Curious minds select the most fascinating podcasts from around the world. Discover hand-piqd audio recommendations on your favorite topics.
Will Kherbek is the writer of the novels Ecology of Secrets (2013) and ULTRALIFE (2016), both published by Arcadia Missa. His Ph.D. was granted by the University of London in 2014. In 2018, the poetry collections 26 Ideologies for Aspiring Ideologists (If a Leaf Falls Press) and Everyday Luxuries (Arcadia Missa) were published. Kherbek is also the writer of the essay "Technofeudalism and the Tragedy of the Commons" (2016) which appeared in the debut issue of Doggerland's journal. The essay considers the role of information in the writing of the Nobel Prize winning economist, Elinor Ostrom, in relation to the concept of the "tragedy of the commons" as formulated by Garrett Hardin. He has written about high frequency trading and finance for the award-winning German language publication, BLOCK, and has consulted and appeared at events with the conveners of the Alternative School of Economics and Rabbits Road Institute in London. His art journalism has appeared widely in publications including Flash Art, Spike Magazine, MAP Magazine, Berlin Art Link, Rhizome.org, and others.
A little bit country, a little bit rap, Lil Nas X's smash hit "Old Town Road" has come from nowhere to cause chaos with the Billboard music charts. The three hip-hop eminences behind Sum'n to Say, a free-wheeling Atlanta-based pod about all things hip-hop — namely Christina, Yoh and Jah — meet to discuss the implications of this unlikely creature.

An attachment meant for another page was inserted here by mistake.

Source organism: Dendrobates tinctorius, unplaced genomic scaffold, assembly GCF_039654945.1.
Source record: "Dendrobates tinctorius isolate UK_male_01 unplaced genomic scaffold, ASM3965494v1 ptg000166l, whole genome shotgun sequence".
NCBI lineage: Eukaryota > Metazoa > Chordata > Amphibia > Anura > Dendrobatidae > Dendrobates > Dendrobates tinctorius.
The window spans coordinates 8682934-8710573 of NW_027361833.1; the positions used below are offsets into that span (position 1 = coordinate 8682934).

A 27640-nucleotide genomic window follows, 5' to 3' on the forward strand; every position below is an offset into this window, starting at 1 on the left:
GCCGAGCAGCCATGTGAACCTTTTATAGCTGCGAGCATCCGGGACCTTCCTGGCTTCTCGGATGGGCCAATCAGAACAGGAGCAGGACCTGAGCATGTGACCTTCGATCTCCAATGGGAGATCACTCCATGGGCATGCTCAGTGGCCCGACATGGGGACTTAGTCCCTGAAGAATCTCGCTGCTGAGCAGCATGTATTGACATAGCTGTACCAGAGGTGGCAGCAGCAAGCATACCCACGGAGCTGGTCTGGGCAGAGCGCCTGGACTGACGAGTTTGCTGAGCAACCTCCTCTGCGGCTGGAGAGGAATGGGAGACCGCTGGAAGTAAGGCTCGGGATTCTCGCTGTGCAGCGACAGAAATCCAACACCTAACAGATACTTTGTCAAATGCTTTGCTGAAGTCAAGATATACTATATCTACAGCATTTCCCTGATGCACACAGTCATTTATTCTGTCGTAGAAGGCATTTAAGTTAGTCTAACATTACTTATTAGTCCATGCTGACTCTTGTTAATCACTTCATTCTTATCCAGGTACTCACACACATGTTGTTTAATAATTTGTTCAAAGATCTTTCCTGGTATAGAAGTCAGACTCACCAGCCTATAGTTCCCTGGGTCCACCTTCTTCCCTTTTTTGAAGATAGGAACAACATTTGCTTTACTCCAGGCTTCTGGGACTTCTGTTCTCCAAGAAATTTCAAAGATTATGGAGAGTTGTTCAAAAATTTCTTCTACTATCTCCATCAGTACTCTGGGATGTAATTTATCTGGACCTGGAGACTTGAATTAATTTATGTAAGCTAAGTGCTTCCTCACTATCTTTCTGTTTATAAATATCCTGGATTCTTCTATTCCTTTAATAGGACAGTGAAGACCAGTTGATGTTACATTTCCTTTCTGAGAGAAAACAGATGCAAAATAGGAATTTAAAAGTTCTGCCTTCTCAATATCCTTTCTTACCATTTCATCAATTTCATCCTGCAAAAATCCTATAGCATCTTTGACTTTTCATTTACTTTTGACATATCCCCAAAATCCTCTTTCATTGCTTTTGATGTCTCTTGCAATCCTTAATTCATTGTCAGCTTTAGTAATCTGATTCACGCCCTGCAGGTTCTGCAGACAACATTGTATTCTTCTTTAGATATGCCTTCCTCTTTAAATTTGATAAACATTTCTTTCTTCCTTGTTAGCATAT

This is a pod for lovers of hip-hop, but you don't need deep knowledge of the genre to enjoy it; while music is the central topic, the business of music inevitably enters the discussion as well. This episode finds the crew wondering about the future of the video-sharing app TikTok, which played a major role in the viral success of "Old Town Road" ("OTR") as users posted videos doing a "yee-haw challenge" inspired by the track. Jah wonders how organic the rise of "OTR" is. Perhaps, they speculate, TikTok has a masterplan to become both the platform and the label for artists using the viral video as the primary medium of distribution. The music business is always changing, Christina notes, and platforms somehow become genres, as seen with the rise of "Soundcloud Rap". Will there be a TikTok Rap to follow? Watch this space.
Yoh brings the discussion back to the decision by Billboard to remove "OTR" from its country music chart because it apparently had "insufficient country elements". Hmmm, everyone wonders, how can one know what these mysterious "elements" are? The banishment seems like yet another not-so-subtle form of racism on the part of cultural gatekeepers. Jah notes that no one questions Post Malone's categorisation as a "rapper" despite his tenuous vocal relation to the genre.
In the end, the presenters feel like the track may offer a moment for catharsis: a CMT 2020 opening with a performance by Lil Nas X, Billy Ray Cyrus (Soulja Boy with a mullet, as Christina describes him), and Young Thug. Too much to hope for? If "OTR" proves anything, it's that in music, nothing is impossible.